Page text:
New Delhi, Nov 4 (IANS) Fossil carbon emissions that had dropped by 5.4 per cent in 2020 amid Covid lockdowns, are set to increase by 4.9 per cent this year (4.1 per cent to 5.7 per cent) to 36.4 billion tonnes, a new report has projected.
According to the Global Carbon Project, emissions from coal and gas use are set to grow more in 2021 than they fell in 2020, but emissions from oil use remain below 2019 levels.
The research team, including from the University of Exeter, the University of East Anglia, CICERO, and Stanford University, said a further rise in emissions in 2022 cannot be ruled out if road transport and aviation return to pre-pandemic levels and coal use is stable, a release said.
The findings come as world leaders meet at COP26 in Glasgow to address the climate crisis and try to agree on a plan of action going forward.
“The rapid rebound in emissions as economies recover from the pandemic reinforces the need for immediate global action on climate change,” said Professor Pierre Friedlingstein, of Exeter’s Global Systems Institute, who led the study.
The report – the 16th annual Global Carbon Budget – produced the following analysis on major emitters. The researchers put a disclaimer that the figures excluded international transport, particularly aviation.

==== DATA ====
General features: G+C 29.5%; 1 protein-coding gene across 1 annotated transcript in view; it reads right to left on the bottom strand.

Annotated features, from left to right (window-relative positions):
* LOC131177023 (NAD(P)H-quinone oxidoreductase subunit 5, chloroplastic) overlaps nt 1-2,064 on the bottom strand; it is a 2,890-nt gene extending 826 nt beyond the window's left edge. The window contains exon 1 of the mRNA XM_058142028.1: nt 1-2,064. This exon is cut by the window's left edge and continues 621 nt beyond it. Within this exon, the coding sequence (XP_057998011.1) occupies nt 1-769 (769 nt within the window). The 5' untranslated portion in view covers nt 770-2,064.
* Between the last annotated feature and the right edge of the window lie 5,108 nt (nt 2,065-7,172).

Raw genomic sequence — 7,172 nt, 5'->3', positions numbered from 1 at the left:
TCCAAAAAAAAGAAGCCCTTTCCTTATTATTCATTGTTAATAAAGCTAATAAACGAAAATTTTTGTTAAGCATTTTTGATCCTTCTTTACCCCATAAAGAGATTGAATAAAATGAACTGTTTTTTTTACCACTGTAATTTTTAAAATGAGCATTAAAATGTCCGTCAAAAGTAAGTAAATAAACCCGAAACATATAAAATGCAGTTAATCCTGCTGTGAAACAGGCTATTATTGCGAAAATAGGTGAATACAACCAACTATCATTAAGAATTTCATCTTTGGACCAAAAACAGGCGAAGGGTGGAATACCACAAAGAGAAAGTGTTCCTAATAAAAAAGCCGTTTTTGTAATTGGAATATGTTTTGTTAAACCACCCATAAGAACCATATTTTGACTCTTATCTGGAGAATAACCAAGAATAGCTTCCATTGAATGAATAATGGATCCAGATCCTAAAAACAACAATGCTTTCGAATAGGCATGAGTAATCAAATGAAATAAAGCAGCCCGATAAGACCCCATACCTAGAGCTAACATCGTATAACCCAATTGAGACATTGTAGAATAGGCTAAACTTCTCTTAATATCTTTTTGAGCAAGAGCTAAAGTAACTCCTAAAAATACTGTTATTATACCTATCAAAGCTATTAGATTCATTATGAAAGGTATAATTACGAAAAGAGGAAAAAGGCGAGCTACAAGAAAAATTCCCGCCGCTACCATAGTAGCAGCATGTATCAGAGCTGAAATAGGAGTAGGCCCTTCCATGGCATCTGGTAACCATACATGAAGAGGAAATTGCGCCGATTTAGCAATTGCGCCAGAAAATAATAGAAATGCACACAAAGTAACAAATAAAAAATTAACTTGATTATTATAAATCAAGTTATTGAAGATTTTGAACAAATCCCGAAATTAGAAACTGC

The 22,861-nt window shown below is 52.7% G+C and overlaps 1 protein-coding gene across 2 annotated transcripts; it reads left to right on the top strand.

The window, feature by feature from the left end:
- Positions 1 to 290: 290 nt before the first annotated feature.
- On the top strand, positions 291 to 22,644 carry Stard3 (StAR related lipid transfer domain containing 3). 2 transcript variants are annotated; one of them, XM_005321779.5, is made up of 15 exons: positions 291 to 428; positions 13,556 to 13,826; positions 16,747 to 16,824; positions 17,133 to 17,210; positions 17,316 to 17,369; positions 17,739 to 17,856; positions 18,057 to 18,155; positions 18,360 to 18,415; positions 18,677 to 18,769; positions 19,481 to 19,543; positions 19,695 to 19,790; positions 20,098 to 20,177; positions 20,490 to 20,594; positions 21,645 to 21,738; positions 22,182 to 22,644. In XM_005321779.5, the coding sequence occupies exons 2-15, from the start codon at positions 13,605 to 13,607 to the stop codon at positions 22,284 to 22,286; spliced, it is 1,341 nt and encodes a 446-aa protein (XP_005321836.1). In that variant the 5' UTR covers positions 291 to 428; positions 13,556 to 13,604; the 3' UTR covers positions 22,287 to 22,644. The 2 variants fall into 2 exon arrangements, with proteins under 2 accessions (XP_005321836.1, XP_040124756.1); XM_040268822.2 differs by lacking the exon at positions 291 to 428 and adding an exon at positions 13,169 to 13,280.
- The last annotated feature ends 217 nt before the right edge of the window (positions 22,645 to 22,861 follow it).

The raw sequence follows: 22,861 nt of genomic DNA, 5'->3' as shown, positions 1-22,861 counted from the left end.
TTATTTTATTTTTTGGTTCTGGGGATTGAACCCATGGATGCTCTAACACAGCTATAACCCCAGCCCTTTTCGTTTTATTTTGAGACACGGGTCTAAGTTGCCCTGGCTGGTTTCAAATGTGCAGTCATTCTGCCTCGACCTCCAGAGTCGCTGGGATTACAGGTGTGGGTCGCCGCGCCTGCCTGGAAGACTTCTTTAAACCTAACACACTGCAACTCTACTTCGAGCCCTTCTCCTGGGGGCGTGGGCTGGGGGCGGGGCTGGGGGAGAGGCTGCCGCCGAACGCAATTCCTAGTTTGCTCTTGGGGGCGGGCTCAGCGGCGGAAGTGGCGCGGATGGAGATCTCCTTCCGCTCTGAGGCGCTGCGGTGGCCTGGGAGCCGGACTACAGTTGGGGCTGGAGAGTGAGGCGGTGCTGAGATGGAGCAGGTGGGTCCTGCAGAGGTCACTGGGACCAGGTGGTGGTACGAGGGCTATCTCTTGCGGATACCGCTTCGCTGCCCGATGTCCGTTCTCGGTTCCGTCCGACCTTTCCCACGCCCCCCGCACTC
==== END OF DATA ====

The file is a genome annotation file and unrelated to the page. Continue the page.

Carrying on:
China witnessed a rise to 4 per cent rise compared to 2020, reaching 5.5. per cent above 2019, a total of 11.1 billion CO2, i.e., 31 per cent of global emissions.
In the US, emissions are projected to rise 7.6 per cent compared to 2020, reaching 3.7 per cent below 2019 – a total of 5.1 billion tonnes CO2, or 14 per cent of global emissions.
EU27’s emissions are projected to rise 7.6 per cent compared to 2020, reaching 4.2 per cent below 2019 – a total of 2.8 billion tonnes CO2, or 7 per cent of global emissions.
The report said India’s emissions are projected to rise 12.6 per cent compared to 2020, reaching 4.4 per cent above 2019 – a total of 2.7 billion tonnes CO2, or 7 per cent of global emissions.
For the rest of the world taken as a whole, fossil CO2 emissions remain below 2019 levels.
Royal Society Research Professor at UEA’s School of Environmental Sciences, Prof Corinne Le Quere, who contributed to this year’s analysis, said: “It will take some time to see the full effect of the Covid-related disruptions on global CO2 emissions. A lot of progress has been made in de-carbonising global energy since the Paris Agreement was adopted in 2015, plus renewables is the only energy source that continued to grow during the pandemic. New investments and strong climate policy now need to support the green economy much more systematically and push fossil fuels out of the equation.”